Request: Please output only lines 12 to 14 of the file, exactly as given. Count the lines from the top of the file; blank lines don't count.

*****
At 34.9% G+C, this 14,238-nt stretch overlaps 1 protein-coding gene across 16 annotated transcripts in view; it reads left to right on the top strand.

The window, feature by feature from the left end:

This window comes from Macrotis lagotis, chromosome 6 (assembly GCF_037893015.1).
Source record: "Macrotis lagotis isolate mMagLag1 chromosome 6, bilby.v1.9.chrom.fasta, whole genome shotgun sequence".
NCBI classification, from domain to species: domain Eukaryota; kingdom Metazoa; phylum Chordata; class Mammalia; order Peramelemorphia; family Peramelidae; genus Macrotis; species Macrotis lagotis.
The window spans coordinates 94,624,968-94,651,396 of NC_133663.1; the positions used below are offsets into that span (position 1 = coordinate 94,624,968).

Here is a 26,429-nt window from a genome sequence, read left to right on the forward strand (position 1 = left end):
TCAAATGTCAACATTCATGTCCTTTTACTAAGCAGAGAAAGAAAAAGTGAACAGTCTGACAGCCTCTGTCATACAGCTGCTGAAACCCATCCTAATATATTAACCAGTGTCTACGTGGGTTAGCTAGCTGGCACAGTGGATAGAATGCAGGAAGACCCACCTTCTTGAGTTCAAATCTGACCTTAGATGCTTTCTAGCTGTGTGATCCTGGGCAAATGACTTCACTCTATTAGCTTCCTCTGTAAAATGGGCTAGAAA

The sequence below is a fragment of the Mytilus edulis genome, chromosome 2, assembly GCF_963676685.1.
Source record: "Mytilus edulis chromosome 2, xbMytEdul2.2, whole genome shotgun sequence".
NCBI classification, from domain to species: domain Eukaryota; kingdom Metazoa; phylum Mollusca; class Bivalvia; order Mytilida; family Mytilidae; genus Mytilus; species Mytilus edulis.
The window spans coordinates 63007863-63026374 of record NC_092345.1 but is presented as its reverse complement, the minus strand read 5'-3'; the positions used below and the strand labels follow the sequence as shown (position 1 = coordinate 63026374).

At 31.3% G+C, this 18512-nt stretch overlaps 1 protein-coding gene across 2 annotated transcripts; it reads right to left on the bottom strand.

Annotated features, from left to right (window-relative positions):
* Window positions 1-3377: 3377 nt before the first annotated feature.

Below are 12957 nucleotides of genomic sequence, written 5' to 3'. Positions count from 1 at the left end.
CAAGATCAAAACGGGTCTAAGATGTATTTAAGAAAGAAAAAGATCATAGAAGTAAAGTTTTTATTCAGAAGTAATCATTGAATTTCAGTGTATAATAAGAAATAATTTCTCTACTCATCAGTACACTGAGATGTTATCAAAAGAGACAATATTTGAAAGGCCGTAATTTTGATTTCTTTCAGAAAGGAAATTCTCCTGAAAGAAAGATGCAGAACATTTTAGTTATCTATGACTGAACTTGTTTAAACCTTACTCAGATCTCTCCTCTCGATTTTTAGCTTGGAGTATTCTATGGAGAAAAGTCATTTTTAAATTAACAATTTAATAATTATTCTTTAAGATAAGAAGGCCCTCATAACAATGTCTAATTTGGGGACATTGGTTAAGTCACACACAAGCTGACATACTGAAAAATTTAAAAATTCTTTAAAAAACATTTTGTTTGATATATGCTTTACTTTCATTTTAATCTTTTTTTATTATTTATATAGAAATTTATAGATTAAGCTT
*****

The window spans coordinates 63007863-63026374 of record NC_092345.1 but is presented as its reverse complement, the minus strand read 5'-3'; the positions used below and the strand labels follow the sequence as shown (position 1 = coordinate 63026374).

At 31.3% G+C, this 18512-nt stretch overlaps 1 protein-coding gene across 2 annotated transcripts; it reads right to left on the bottom strand.

Annotated features, from left to right (window-relative positions):